Delhi Restaurants Come Under Scanner For Levying VAT On Service Components

Ever wondered why the menu says 150/- but the bill demands 300/-? The simple answer to that is taxes. VAT, Krishi Kalya, Swachh Bharat, Service Taxes and Services Charges make up for a prominent chunk of restaurant bills. But two law students have raised their voices against the practice; following which, food bills may ease up a bit is the Delhi High Court rules in favour of their petition.

The petition states that restaurants are imposing value added tax (VAT) even on the service components of the food bill a.k.a. service tax and service charge. This invariably results in a massively inflated final amount. Heeding to the complaint in the petition, a Delhi High Court bench comprising Chief Justice G Rohini and Justice Sangita Dhingra Sehgal has issued a notice to the Delhi government to respond on the matter and fixed Oct. 3 as the next date of hearing, reported International Business Times.


While submitting the petition, Anish Agarwal and Avi Tandon, who study at the reputable National Law University, Jodhpur, cited provisions of the Service Tax (Determination of Value) Rules, 2006 to buttress their argument, according to the Bar & Bench.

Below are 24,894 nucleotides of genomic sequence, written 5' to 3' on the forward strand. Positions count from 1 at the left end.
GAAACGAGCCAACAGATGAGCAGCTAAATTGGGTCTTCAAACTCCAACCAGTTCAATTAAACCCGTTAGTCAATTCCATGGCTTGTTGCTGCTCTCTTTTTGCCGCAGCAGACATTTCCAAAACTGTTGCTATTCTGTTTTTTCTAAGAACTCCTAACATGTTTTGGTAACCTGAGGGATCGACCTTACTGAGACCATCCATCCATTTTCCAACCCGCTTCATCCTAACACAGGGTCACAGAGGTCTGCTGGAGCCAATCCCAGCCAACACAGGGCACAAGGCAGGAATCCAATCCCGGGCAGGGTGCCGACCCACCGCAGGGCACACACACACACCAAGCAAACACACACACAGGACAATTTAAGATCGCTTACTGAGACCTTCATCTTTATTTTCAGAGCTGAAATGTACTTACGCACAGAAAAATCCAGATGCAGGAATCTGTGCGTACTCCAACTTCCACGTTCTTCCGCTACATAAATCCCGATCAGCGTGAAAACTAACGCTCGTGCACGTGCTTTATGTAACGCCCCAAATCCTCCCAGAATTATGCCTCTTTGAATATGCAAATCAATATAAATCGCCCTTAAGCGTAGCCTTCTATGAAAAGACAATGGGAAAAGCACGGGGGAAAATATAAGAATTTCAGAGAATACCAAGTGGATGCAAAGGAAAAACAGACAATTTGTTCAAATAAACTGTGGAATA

According to Rule 2C, the service component of food bills is tacked at 40 percent in places where “goods, being food or any other article of human consumption or any drink (whether or not intoxicating) is supplied…” This means that restaurants can charge VAT (at 20% on alcohol and aerated drinks, and 12.5% on other food items and beverages) on only 60% of the bill, whereas some Delhi restaurants are gallantly imposing it on the total bill amount.

The petition further requests the Delhi High Court to not only intervene in the unfair tax practices but to also issue appropriate circulars to the outlets that they should charge VAT only on the goods component of their bills.

BILL2Image: Money Control

Speaking of which, the Goods and Services Tax (GST), as reported earlier, will take the place of all the taxes to bring in more transparency in the entire billing practice.


Feature Image: officechai